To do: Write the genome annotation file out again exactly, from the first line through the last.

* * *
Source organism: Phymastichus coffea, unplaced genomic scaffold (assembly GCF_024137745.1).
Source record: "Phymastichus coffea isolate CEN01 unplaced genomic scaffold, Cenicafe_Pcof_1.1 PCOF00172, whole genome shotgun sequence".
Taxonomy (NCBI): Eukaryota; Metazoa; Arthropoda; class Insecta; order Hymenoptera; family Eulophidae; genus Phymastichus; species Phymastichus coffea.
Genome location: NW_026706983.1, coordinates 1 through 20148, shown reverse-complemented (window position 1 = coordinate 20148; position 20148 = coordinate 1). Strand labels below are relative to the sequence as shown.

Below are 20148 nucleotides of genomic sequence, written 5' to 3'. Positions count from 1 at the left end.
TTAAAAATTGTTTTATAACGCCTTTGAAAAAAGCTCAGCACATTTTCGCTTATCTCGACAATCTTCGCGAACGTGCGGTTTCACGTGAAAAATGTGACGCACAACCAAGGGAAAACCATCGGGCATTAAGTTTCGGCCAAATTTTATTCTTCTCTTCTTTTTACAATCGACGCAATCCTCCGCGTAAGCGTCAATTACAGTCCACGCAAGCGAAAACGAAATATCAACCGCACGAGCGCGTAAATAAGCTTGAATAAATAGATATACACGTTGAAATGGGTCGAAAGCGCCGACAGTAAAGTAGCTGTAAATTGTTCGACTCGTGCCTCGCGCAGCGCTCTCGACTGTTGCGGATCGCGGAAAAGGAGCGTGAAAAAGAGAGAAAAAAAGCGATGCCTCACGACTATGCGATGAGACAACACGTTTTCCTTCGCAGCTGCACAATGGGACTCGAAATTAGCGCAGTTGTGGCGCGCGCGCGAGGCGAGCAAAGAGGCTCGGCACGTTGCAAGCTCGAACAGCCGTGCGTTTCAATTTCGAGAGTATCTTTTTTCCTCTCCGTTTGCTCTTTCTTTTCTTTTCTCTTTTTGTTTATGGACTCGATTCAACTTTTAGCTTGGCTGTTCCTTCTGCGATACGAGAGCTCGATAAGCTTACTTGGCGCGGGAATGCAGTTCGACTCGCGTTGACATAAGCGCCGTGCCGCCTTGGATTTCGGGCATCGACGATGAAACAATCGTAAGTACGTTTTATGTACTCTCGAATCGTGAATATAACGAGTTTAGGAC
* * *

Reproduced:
Source organism: Phymastichus coffea, unplaced genomic scaffold (assembly GCF_024137745.1).
Source record: "Phymastichus coffea isolate CEN01 unplaced genomic scaffold, Cenicafe_Pcof_1.1 PCOF00172, whole genome shotgun sequence".
Taxonomy (NCBI): Eukaryota; Metazoa; Arthropoda; class Insecta; order Hymenoptera; family Eulophidae; genus Phymastichus; species Phymastichus coffea.
Genome location: NW_026706983.1, coordinates 1 through 20148, shown reverse-complemented (window position 1 = coordinate 20148; position 20148 = coordinate 1). Strand labels below are relative to the sequence as shown.

Below are 20148 nucleotides of genomic sequence, written 5' to 3'. Positions count from 1 at the left end.
TTAAAAATTGTTTTATAACGCCTTTGAAAAAAGCTCAGCACATTTTCGCTTATCTCGACAATCTTCGCGAACGTGCGGTTTCACGTGAAAAATGTGACGCACAACCAAGGGAAAACCATCGGGCATTAAGTTTCGGCCAAATTTTATTCTTCTCTTCTTTTTACAATCGACGCAATCCTCCGCGTAAGCGTCAATTACAGTCCACGCAAGCGAAAACGAAATATCAACCGCACGAGCGCGTAAATAAGCTTGAATAAATAGATATACACGTTGAAATGGGTCGAAAGCGCCGACAGTAAAGTAGCTGTAAATTGTTCGACTCGTGCCTCGCGCAGCGCTCTCGACTGTTGCGGATCGCGGAAAAGGAGCGTGAAAAAGAGAGAAAAAAAGCGATGCCTCACGACTATGCGATGAGACAACACGTTTTCCTTCGCAGCTGCACAATGGGACTCGAAATTAGCGCAGTTGTGGCGCGCGCGCGAGGCGAGCAAAGAGGCTCGGCACGTTGCAAGCTCGAACAGCCGTGCGTTTCAATTTCGAGAGTATCTTTTTTCCTCTCCGTTTGCTCTTTCTTTTCTTTTCTCTTTTTGTTTATGGACTCGATTCAACTTTTAGCTTGGCTGTTCCTTCTGCGATACGAGAGCTCGATAAGCTTACTTGGCGCGGGAATGCAGTTCGACTCGCGTTGACATAAGCGCCGTGCCGCCTTGGATTTCGGGCATCGACGATGAAACAATCGTAAGTACGTTTTATGTACTCTCGAATCGTGAATATAACGAGTTTAGGAC